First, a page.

Abbey's latest advertising campaign encourages us to take one out to pay for a new nose or liposuction. Or for the less vain, a holiday or a new car, perhaps, or those long-overdue home improvements.
Unsecured personal loans continue to be in demand: more than six million were taken out last year, and last week saw new offers from Mint, Royal Bank of Scotland's financial services brand, and the Post Office.
The latter's arrival in the ferociously competitive UK financial services market was much heralded but ended up disappointing many who had hoped it would shake up the market rather than keeping pace with high street rivals.
The Post Office loan's annual percentage rate is 12.5 on £3,000, 8.9 on £5,000 and 7.9 on anything above £7,500.
While that 8.9 per cent rate does beat Barclays' 9.9 per cent and Nat West's 10.9 per cent on the same loans, it is simply on a par with Lloyds TSB and Royal Bank of Scotland.
However, a quick glance at our best-buy tables shows that the Post Office rate is 2.7 percentage points higher than the top-scoring Northern Rock loan for £5,000 (6.2 per cent) and 2.2 percentage points higher than the rate at Nationwide (6.7 per cent).
Mint's own debut in the personal loan market, at 6.5 per cent, also trounces the Post Office.
"Although Post Office loans offer relatively better rates than on the high street, they are by no means competitive compared across the whole loans market," says Richard Mason, the director of personal loans at Moneysupermarket.com.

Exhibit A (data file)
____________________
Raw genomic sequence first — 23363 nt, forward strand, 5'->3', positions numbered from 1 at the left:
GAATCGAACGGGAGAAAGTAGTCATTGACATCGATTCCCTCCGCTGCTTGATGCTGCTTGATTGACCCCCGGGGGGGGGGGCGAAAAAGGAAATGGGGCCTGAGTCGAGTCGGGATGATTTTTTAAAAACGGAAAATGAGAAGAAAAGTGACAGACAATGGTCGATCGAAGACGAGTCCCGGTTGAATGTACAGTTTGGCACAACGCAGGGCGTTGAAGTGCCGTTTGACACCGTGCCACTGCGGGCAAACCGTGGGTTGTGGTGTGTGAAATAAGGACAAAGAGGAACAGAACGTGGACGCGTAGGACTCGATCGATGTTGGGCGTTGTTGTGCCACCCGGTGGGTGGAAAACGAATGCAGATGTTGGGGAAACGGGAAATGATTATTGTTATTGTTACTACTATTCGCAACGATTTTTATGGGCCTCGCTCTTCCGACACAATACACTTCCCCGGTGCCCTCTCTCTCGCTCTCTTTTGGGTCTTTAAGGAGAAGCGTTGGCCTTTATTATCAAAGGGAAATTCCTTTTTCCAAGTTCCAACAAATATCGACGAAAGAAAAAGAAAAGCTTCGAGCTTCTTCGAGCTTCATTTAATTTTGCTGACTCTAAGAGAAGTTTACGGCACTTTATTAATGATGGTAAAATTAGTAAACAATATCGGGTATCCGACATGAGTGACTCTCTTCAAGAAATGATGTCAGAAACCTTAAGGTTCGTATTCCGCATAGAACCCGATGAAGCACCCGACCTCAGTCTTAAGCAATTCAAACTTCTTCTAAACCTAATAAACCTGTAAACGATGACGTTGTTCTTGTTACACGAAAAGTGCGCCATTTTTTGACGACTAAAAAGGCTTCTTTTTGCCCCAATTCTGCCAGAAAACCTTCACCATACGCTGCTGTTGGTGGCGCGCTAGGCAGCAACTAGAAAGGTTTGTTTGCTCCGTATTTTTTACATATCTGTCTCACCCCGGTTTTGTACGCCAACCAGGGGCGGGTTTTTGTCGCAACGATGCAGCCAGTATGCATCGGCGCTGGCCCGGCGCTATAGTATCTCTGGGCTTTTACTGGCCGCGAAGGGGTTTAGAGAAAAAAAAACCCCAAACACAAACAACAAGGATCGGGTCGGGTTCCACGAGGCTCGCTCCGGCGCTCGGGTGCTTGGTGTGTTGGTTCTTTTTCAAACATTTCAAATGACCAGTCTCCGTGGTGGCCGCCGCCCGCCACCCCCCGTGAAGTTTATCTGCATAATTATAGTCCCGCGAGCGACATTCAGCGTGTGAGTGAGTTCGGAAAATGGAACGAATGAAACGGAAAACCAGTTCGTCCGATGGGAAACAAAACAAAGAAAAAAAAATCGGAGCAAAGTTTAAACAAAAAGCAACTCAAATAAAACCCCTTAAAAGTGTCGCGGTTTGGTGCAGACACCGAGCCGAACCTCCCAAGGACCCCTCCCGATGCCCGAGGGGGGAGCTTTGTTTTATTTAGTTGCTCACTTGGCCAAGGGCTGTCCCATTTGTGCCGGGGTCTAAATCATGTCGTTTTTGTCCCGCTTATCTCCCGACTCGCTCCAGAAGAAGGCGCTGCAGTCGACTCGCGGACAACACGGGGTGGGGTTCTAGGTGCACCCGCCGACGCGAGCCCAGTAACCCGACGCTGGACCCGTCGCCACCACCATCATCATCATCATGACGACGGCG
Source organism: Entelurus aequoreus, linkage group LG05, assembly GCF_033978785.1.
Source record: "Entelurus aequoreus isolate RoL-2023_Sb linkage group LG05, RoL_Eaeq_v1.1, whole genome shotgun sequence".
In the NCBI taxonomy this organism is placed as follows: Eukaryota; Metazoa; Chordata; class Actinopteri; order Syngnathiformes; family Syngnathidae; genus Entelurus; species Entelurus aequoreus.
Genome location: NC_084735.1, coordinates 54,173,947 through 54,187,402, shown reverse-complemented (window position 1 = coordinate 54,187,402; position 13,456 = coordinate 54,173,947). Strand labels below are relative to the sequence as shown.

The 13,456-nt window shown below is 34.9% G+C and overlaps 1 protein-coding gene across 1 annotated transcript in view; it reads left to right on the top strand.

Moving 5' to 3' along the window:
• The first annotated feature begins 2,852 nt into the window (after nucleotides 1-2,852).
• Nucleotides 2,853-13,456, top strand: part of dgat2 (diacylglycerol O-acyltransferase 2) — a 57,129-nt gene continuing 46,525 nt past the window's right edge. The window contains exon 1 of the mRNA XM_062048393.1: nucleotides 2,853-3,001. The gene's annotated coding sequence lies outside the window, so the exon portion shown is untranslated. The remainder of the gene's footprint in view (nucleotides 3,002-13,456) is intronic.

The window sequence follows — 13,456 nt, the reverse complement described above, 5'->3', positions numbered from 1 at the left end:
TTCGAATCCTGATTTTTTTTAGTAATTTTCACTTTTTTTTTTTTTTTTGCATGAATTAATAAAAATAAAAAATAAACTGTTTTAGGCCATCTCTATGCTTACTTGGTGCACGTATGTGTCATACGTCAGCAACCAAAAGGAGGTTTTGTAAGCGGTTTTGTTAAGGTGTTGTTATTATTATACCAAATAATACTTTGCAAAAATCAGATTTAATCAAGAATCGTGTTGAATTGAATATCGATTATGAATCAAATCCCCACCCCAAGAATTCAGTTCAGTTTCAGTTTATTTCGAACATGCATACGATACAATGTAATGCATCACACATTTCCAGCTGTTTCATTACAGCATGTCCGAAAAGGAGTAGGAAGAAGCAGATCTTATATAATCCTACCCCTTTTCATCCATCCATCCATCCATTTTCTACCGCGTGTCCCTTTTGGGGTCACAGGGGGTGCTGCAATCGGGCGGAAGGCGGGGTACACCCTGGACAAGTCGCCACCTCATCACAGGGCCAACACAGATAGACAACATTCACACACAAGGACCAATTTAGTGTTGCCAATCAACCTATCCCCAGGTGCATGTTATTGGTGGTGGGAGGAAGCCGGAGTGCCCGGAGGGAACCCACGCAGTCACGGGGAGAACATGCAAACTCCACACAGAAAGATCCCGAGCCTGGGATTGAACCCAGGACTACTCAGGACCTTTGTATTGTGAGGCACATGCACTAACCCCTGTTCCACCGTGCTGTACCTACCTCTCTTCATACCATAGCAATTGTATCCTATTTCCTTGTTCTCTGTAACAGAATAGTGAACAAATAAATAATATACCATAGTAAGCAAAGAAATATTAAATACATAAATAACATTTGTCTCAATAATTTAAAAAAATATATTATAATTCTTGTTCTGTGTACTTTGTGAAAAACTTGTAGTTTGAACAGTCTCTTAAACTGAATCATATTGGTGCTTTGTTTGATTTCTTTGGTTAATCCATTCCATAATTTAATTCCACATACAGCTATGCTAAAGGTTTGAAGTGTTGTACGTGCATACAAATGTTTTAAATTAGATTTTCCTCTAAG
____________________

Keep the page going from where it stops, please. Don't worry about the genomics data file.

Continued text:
Michael Senior, the head of personal lending at the independent financial adviser The MarketPlace at Bradford & Bingley, says the Post Office rates are "very uncompetitive" if you borrow £4,000 or less.
In its defence, the Post Office says its rates depend entirely on the amount borrowed rather than on an individual applicant's credit rating.
When taking out any personal loan, avoid those that penalise you for early repayment. Watch out, too, for unnecessary protection. Many banks will try to encourage you to insure your loan in case you are unable to pay it back because of injury or unemployment. But if you already have income protection, disposable savings or a decent sick-pay scheme at work, you could end up wasting hundreds of pounds over the life of a loan.Reuse content